Just FYI Anonymous isn’t really holding your PC for ransom.
Gregg Housh has the unique honour of being the first person to get famous for being Anonymous. That’s not just “anonymous” but Anonymous; his involvement with the anti-Scientology operation Project Chanology led to his being outed, the first Anon ever publicly exposed.
On November 1, he tweeted that a friend had received an extortion demand from Anonymous, and put it up on Pastebin for all to see. It’s now had approximately 1,100 reads, presumably most of them from the disappointed extortionist.
From: Guy Fawkes <firstname.lastname@example.org>
Date: October 31, 2014 at 3:15:06 PM EDT
Subject: Do Not Ignore This Message
Greetings from Anonymous.
If you don’t know who we are, I suggest you read this first:
All of you that have received this message have been chosen to be infected
with our very own version of the CryptoWall virus. If you don’t know what
it is, look it up. You are getting this message because you already have
the virus dormant in your systems, and reporting information back to us.
But we will give you a fighting chance. To avoid activation of the virus,
simply send 10 Bitcoins to the following address:
If you do not know how to obtain BitCoins, there are various resources
Due to the nature of Bitcoins, we have no way of knowing which of you have
sent the required 10 Bitcoins. So after you send them, you must respond
to this e-mail with the last 10 characters of the address you sent the
Bitcoins from and we will remove you from our list and provide you with
instructions on how to find and remove the virus residing on your
For those of you that do not want to pay in advance, you can find many
reasons online about why you really don’t want us to activate the virus.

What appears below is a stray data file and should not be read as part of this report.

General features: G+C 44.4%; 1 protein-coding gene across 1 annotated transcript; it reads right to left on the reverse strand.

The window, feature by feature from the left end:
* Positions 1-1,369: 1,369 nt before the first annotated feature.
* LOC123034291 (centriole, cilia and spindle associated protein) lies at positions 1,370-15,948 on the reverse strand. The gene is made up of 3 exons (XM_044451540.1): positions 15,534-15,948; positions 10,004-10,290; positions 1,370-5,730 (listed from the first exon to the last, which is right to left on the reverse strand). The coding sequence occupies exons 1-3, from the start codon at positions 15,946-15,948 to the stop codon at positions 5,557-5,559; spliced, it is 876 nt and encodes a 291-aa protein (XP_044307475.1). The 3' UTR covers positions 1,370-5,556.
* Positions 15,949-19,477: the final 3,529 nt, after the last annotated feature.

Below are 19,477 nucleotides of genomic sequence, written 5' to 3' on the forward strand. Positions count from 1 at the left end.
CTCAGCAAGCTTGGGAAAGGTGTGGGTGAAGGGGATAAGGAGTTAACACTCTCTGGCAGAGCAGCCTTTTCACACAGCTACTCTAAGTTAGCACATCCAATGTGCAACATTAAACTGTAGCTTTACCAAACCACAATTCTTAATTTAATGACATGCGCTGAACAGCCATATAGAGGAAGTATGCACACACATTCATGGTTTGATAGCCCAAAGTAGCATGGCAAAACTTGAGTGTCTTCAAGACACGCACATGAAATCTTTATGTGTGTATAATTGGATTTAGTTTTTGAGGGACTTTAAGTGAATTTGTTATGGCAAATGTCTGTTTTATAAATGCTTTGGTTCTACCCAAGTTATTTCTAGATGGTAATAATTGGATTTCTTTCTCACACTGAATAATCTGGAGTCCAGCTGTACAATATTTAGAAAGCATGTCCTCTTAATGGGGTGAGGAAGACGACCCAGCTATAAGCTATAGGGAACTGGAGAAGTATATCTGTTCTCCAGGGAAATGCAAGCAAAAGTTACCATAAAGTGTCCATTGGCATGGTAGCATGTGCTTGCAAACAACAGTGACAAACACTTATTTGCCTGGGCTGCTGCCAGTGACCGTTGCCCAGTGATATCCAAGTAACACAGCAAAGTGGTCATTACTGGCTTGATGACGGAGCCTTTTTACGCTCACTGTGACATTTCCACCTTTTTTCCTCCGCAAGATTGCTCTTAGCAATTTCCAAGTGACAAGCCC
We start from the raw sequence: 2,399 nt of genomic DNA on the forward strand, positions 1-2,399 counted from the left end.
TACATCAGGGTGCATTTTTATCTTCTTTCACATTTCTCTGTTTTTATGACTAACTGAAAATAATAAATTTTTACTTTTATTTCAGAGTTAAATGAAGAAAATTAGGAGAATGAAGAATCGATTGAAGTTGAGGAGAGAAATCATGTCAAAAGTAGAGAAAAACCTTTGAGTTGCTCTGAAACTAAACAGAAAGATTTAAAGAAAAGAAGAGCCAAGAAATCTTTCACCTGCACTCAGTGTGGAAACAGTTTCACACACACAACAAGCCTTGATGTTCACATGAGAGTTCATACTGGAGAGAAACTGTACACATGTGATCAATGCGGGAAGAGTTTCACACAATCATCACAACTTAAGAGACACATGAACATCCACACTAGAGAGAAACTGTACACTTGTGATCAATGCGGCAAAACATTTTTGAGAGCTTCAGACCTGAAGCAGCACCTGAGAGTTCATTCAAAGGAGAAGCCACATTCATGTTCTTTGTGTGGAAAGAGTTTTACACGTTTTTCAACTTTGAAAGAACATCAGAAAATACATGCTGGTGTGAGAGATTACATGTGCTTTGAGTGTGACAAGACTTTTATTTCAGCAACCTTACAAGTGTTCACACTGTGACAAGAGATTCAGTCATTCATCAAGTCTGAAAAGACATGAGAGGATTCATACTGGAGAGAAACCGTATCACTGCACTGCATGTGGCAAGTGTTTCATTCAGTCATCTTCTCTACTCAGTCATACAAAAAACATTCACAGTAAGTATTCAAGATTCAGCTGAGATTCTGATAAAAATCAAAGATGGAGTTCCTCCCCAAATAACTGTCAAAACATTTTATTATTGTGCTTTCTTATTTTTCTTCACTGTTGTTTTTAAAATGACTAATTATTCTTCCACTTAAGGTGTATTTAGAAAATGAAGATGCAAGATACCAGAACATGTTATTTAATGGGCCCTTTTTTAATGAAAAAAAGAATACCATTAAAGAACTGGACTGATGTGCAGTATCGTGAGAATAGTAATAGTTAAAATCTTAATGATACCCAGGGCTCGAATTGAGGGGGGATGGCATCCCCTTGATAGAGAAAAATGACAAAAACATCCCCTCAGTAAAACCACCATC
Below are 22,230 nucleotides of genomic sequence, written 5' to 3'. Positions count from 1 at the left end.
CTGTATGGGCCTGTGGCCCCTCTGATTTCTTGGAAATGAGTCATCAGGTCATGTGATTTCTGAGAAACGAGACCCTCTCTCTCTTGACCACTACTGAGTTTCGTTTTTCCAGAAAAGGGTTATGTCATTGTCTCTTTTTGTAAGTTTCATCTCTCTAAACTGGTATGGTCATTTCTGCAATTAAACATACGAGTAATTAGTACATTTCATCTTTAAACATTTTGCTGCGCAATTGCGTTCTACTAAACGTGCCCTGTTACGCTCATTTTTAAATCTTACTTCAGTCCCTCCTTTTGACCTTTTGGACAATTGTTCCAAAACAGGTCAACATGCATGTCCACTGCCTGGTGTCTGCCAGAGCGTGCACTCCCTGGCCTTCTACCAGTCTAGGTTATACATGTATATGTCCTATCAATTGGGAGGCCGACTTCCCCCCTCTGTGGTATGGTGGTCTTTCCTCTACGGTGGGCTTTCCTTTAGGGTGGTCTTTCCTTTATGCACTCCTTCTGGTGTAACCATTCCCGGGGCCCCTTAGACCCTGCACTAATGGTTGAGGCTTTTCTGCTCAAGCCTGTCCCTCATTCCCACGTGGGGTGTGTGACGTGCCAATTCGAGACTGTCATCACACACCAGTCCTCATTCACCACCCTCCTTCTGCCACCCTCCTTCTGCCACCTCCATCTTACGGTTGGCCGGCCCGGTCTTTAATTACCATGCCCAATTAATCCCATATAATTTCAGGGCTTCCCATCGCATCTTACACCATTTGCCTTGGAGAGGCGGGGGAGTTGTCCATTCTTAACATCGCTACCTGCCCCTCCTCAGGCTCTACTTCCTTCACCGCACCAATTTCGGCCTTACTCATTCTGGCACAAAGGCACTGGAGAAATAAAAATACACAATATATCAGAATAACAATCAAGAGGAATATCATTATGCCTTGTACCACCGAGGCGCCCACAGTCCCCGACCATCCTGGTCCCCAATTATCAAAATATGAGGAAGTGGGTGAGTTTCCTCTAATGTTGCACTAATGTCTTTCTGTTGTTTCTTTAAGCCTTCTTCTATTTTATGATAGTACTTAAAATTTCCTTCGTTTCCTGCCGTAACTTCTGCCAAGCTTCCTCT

You all have 5 days to make the payment. Once the virus is activated, all
of your files will be encrypted, and will require a decryption key, which
we will provide after receiving a much larger payment.
So your options are to pay 10 Bitcoins now and avoid any further
“complications” or ignore this message and pay at least 50 Bitcoins later
to receive the decryption key.
The choice is yours – choose wisely.
PS: Don’t waste time trying to find and remove the virus. Governments
can’t find it in their systems, so neither can you.
Well, as you might suspect, that’s not how Anonymous works. It’s not even how CryptoWall works, really. And the Wikipedia article the email cites actually mentions Housh by name. Seems as if someone is having a bit of a larf, but then they might also be seriously trawling, hoping to catch some sucker unawares an panicked.
After all, if spam didn’t work, half the GNP of Nigeria would simply vanish.
The CryptoWall virus is very real ransomware, and very dangerous, encrypting the contents of your hard drive and making them inacessable to you unless you comply with the ransomer’s demands. Its presence is not difficult to confirm or eliminate, however. At the root of each directory in your file system, you should look for three files: DECRYPT_INSTRUCTION.txt, DECRYPT_INSTRUCTION.html, and DECRYPT_INSTRUCTION.url. If they are there, click on one and it will take you to the ransom instructions. If they are there, in other words, you have been infected. PreciseSecurity has instructions on removing the virus. It has infected fewer than 50 computers, according to Symantec.
If those three files are not there, you have not been infected; you have been the victim of a bluff. Make no mistake; bluffs are still extortion. In this case, the repeated “Don’t even try to find it” warnings are a bit of a tipoff that there is, in fact, nothing to find. Except the perpetrator.
In this case, we know two things about the attempted extortioner: His Bitcoin wallet address is 1BRQkZDNqycdhBunhPAcTVx2TQ3UuGtALH, and his email is email@example.com, neither of which occur on the open web in any context except Housh’s Pastebin. Sigaint is a free email service aimed at those who wish not to be traced. And the Bitcoin wallet has recorded no transactions, either out or in, according to the Blockchain.
We also know he thinks big, since the normal CryptoWall decrypting ransom is $1,000 and in this case he was asking for between three and fifty times as much, depending on when the transaction took place.
Well, the original Guy Fawkes was a big thinker, too, and look where that got him.
Featured Image Guy Fawkes Campinas by Giuliano Maiolini on Flickr.
Secondary Image The Guy by Trevor Piper on Flickr